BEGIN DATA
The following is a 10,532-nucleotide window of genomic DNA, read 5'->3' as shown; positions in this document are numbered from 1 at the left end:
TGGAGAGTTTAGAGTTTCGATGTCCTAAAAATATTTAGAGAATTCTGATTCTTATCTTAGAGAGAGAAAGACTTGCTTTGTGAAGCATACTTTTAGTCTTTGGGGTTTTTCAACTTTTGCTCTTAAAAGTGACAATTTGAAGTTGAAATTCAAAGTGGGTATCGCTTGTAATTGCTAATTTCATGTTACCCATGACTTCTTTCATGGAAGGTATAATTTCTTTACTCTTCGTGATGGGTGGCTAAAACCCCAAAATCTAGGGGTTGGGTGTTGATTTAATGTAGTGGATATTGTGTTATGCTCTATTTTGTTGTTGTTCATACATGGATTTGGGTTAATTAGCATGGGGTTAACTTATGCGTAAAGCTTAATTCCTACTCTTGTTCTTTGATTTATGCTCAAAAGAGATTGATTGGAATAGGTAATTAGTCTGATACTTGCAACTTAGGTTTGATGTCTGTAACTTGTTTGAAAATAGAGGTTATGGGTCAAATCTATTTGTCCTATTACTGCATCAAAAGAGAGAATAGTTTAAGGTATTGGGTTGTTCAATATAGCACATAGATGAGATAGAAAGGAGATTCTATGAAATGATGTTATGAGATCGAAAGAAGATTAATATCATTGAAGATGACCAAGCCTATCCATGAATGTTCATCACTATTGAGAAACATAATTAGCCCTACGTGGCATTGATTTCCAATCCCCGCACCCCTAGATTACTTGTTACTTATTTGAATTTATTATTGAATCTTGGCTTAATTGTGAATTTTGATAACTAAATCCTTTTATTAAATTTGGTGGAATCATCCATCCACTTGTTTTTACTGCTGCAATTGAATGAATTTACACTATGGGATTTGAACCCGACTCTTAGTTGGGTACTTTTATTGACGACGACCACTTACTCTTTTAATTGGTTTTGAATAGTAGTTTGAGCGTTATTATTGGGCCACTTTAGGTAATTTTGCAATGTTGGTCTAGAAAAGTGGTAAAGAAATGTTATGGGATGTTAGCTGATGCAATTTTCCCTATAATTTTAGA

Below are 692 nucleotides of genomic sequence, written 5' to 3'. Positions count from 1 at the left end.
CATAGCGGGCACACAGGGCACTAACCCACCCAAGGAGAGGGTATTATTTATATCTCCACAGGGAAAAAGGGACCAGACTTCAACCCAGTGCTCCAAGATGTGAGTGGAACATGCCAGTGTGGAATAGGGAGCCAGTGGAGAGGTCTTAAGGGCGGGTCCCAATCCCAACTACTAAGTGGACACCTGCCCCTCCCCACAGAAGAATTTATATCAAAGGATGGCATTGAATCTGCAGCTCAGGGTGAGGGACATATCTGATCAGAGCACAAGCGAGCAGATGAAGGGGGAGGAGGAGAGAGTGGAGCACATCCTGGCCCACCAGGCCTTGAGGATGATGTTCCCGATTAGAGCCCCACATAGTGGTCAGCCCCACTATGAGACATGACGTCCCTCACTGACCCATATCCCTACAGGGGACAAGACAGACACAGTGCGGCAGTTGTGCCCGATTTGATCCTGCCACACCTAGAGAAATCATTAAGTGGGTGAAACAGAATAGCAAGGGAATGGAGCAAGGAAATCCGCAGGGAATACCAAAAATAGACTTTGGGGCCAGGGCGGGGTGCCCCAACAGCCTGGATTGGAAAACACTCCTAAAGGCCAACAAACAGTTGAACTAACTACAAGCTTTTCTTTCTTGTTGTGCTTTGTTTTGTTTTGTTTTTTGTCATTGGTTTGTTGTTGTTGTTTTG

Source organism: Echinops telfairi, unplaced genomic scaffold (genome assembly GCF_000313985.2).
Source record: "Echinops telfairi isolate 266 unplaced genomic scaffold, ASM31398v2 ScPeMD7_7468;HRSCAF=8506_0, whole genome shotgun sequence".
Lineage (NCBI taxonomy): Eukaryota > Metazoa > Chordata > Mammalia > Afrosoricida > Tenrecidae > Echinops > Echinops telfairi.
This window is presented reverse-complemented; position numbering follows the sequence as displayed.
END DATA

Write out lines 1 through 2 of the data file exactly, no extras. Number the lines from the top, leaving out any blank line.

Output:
The following is a 10,532-nucleotide window of genomic DNA, read 5'->3' as shown; positions in this document are numbered from 1 at the left end:
TGGAGAGTTTAGAGTTTCGATGTCCTAAAAATATTTAGAGAATTCTGATTCTTATCTTAGAGAGAGAAAGACTTGCTTTGTGAAGCATACTTTTAGTCTTTGGGGTTTTTCAACTTTTGCTCTTAAAAGTGACAATTTGAAGTTGAAATTCAAAGTGGGTATCGCTTGTAATTGCTAATTTCATGTTACCCATGACTTCTTTCATGGAAGGTATAATTTCTTTACTCTTCGTGATGGGTGGCTAAAACCCCAAAATCTAGGGGTTGGGTGTTGATTTAATGTAGTGGATATTGTGTTATGCTCTATTTTGTTGTTGTTCATACATGGATTTGGGTTAATTAGCATGGGGTTAACTTATGCGTAAAGCTTAATTCCTACTCTTGTTCTTTGATTTATGCTCAAAAGAGATTGATTGGAATAGGTAATTAGTCTGATACTTGCAACTTAGGTTTGATGTCTGTAACTTGTTTGAAAATAGAGGTTATGGGTCAAATCTATTTGTCCTATTACTGCATCAAAAGAGAGAATAGTTTAAGGTATTGGGTTGTTCAATATAGCACATAGATGAGATAGAAAGGAGATTCTATGAAATGATGTTATGAGATCGAAAGAAGATTAATATCATTGAAGATGACCAAGCCTATCCATGAATGTTCATCACTATTGAGAAACATAATTAGCCCTACGTGGCATTGATTTCCAATCCCCGCACCCCTAGATTACTTGTTACTTATTTGAATTTATTATTGAATCTTGGCTTAATTGTGAATTTTGATAACTAAATCCTTTTATTAAATTTGGTGGAATCATCCATCCACTTGTTTTTACTGCTGCAATTGAATGAATTTACACTATGGGATTTGAACCCGACTCTTAGTTGGGTACTTTTATTGACGACGACCACTTACTCTTTTAATTGGTTTTGAATAGTAGTTTGAGCGTTATTATTGGGCCACTTTAGGTAATTTTGCAATGTTGGTCTAGAAAAGTGGTAAAGAAATGTTATGGGATGTTAGCTGATGCAATTTTCCCTATAATTTTAGA